Cherry Hill native changing the world of medicine, cancer treatment

Dr. David Agus is one of the nation’s leading oncologist and a New York Times best-selling author. He will speak at the Katz JCC Arts, Books and Culture Festival in Cherry Hill on Nov. 20.

PHOTO CREDIT: Phil Channing

Cherry Hill native Dr. David Agus didn’t want to be any ordinary doctor.

He wanted to come up with new and innovative ways for his patients to live longer, healthier and happier lives.

Today, Agus is one of the best in the field of oncology when it comes to finding innovative ways to fight cancer. Agus is a professor of medicine and engineering at the Keck School of Medicine of the University of Southern California and the USC Viterbi School of Engineering and the head of USC’s Norris Westside Cancer Center and the Center for Applied Molecular Medicine. He is also a New York Times bestselling author, with his latest book, “The Lucky Years: How to Thrive in the Brave New World of Health,” having been released in January.

In November, Agus will return to his former hometown of Cherry Hill, as he will speak at the Katz JCC Arts, Books and Culture Festival on Sunday, Nov. 20 at 10 a.m.

What separates Agus from other oncologists and medical professionals is his approach to the human body. He views the body as one complex system where treatment to one part of the body has an effect on the other systems.

Agus lived in Cherry Hill from first to 12th grade. His father, a doctor, was his inspiration to pursue a career in medicine.

“While most high school kids during the summer would go to camp, I would go to the labs,” Agus recalled.

“I get excited by translational science,” Agus continued. “It was the notion that something could help somebody.”

Agus earned a bachelor’s degree from Princeton University and a medical degree at the University of Pennsylvania School of Medicine. While completing his medical residency training at Johns Hopkins Hospital in Baltimore, Agus decided he wanted to specialize in oncology, even though he was being encouraged to move into another field, such as cardiology.

“I wanted to go into the field where people weren’t,” Agus said.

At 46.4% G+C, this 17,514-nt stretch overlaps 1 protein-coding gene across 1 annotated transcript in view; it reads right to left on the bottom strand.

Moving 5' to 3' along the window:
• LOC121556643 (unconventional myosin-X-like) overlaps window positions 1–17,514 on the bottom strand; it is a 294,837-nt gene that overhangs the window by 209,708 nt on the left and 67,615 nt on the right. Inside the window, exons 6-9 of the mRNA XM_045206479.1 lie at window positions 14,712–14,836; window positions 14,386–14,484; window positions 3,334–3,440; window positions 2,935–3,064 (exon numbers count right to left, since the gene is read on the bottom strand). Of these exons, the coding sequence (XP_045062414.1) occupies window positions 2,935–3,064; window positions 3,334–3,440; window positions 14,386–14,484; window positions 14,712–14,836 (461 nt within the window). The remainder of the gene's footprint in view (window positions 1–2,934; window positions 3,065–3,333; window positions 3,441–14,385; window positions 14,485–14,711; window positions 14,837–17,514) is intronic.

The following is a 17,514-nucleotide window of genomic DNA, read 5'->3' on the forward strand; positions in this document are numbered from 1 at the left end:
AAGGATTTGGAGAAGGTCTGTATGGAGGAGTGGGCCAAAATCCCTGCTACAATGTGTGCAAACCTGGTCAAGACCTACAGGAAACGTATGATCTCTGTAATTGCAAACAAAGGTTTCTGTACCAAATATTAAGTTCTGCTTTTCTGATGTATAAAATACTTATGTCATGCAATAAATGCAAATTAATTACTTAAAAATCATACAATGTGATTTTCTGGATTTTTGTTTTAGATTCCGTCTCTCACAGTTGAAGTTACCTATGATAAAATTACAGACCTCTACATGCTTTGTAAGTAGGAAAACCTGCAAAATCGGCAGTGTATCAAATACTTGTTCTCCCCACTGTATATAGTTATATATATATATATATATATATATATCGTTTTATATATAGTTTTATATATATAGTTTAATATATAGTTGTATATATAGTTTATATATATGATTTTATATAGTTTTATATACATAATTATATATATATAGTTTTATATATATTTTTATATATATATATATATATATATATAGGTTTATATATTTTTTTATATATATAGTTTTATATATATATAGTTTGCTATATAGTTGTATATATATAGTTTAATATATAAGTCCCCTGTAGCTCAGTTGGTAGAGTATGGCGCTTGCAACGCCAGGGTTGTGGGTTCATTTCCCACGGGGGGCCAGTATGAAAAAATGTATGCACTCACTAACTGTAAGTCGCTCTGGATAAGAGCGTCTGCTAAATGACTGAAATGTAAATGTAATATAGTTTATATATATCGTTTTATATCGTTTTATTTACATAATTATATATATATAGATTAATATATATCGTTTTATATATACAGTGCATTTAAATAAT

“My grandmother suffered from cancer,” he continued. “I saw especially at the end that people were very conventional in how they treated it.”

For more than 20 years, Agus has not just treated cancer patients, but he has put a focus on finding new and innovative ways to fight the disease.

A little more than five years ago, Agus decided he wanted to find a way to help people outside of the patients he treated.

“I couldn’t see more patients,” Agus said. “There was way more demand than I could fill.”

Agus decided to write the book, “The End of Illness,” in which he talked about his idea of viewing the human body as a complex system and how his way of thinking could positively impact an individual’s health. The book was released in January 2012.

“Nobody expected it to be particularly successful,” Agus said. “The publisher printed 5,000 copies.”

The book was a hit, not only becoming a best-selling book in the United States, but in nearly 40 other countries. The book’s success and Agus’ notoriety helped land him a segment on the television show “CBS This Morning.” Agus appears on the show once or twice a week.

Agus views his TV appearances and other speaking engagements he does as a way to help a larger audience.

“I view it as a privilege and obligation,” Agus said.

In 2014, Agus released his second book, called “A Short Guide to a Long Life.” The book takes the principles Agus speaks about in “The End of Illness” and presents a guide offering 65 rules for people to follow for living a vibrant, productive life.

In January, Agus’ third book, “The Lucky Years: How to Thrive in the Brave New World of Health,” was released. In this title, Agus offers the reader a practical and actionable guide to take advantage of the newest advances in medicine.

Soon, Agus will be taking on another role at USC, as he will be leading the new Lawrence J. Ellison Institute for Transformative Medicine of USC. In May, Ellison, a technology entrepreneur, donated $200 million for construction of the institute. The new facility will allow physicists, mathematicians and other scientists to collaborate with traditional cancer researchers to find new and innovative ways to treat the disease.

“The greatest thinkers in the world can live there and study disease alongside cancer docs and biologists,” Agus said. “We’re going to learn from other scientists other ways of thinking.”

Agus’ presentation at the Katz JCC ABC Festival is free to attend. Those interested in attending can reserve a seat by visiting